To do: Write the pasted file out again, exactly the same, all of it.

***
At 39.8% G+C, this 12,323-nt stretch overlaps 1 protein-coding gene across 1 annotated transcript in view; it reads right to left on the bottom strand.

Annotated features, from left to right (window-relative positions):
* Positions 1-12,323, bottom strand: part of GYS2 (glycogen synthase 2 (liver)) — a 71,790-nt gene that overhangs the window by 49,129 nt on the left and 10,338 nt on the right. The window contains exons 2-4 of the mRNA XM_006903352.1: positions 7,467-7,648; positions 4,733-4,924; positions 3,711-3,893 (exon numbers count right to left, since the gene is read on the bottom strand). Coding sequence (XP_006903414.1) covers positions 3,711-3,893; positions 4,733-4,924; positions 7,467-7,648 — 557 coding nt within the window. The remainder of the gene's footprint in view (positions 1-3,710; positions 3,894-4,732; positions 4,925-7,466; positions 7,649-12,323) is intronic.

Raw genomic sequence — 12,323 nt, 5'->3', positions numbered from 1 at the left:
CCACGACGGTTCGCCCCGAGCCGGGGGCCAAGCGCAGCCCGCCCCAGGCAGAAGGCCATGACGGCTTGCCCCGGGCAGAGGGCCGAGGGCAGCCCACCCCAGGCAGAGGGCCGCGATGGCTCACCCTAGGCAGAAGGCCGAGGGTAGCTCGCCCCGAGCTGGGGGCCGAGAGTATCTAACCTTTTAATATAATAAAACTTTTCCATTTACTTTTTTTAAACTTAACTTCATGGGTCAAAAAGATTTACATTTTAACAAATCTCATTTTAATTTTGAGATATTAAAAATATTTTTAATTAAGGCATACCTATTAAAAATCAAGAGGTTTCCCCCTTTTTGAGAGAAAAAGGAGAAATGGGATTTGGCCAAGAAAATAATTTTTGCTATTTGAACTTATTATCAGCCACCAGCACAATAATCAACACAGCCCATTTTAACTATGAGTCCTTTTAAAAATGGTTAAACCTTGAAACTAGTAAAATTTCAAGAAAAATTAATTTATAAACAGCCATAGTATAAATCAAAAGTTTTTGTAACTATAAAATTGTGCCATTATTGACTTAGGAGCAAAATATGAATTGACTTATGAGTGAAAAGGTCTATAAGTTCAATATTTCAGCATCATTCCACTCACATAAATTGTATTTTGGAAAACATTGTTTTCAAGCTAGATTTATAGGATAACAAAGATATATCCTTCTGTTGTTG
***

At 39.8% G+C, this 12,323-nt stretch overlaps 1 protein-coding gene across 1 annotated transcript in view; it reads right to left on the bottom strand.

Annotated features, from left to right (window-relative positions):
* Positions 1-12,323, bottom strand: part of GYS2 (glycogen synthase 2 (liver)) — a 71,790-nt gene that overhangs the window by 49,129 nt on the left and 10,338 nt on the right. The window contains exons 2-4 of the mRNA XM_006903352.1: positions 7,467-7,648; positions 4,733-4,924; positions 3,711-3,893 (exon numbers count right to left, since the gene is read on the bottom strand). Coding sequence (XP_006903414.1) covers positions 3,711-3,893; positions 4,733-4,924; positions 7,467-7,648 — 557 coding nt within the window. The remainder of the gene's footprint in view (positions 1-3,710; positions 3,894-4,732; positions 4,925-7,466; positions 7,649-12,323) is intronic.

Raw genomic sequence — 12,323 nt, 5'->3', positions numbered from 1 at the left:
CCACGACGGTTCGCCCCGAGCCGGGGGCCAAGCGCAGCCCGCCCCAGGCAGAAGGCCATGACGGCTTGCCCCGGGCAGAGGGCCGAGGGCAGCCCACCCCAGGCAGAGGGCCGCGATGGCTCACCCTAGGCAGAAGGCCGAGGGTAGCTCGCCCCGAGCTGGGGGCCGAGAGTATCTAACCTTTTAATATAATAAAACTTTTCCATTTACTTTTTTTAAACTTAACTTCATGGGTCAAAAAGATTTACATTTTAACAAATCTCATTTTAATTTTGAGATATTAAAAATATTTTTAATTAAGGCATACCTATTAAAAATCAAGAGGTTTCCCCCTTTTTGAGAGAAAAAGGAGAAATGGGATTTGGCCAAGAAAATAATTTTTGCTATTTGAACTTATTATCAGCCACCAGCACAATAATCAACACAGCCCATTTTAACTATGAGTCCTTTTAAAAATGGTTAAACCTTGAAACTAGTAAAATTTCAAGAAAAATTAATTTATAAACAGCCATAGTATAAATCAAAAGTTTTTGTAACTATAAAATTGTGCCATTATTGACTTAGGAGCAAAATATGAATTGACTTATGAGTGAAAAGGTCTATAAGTTCAATATTTCAGCATCATTCCACTCACATAAATTGTATTTTGGAAAACATTGTTTTCAAGCTAGATTTATAGGATAACAAAGATATATCCTTCTGTTGTTG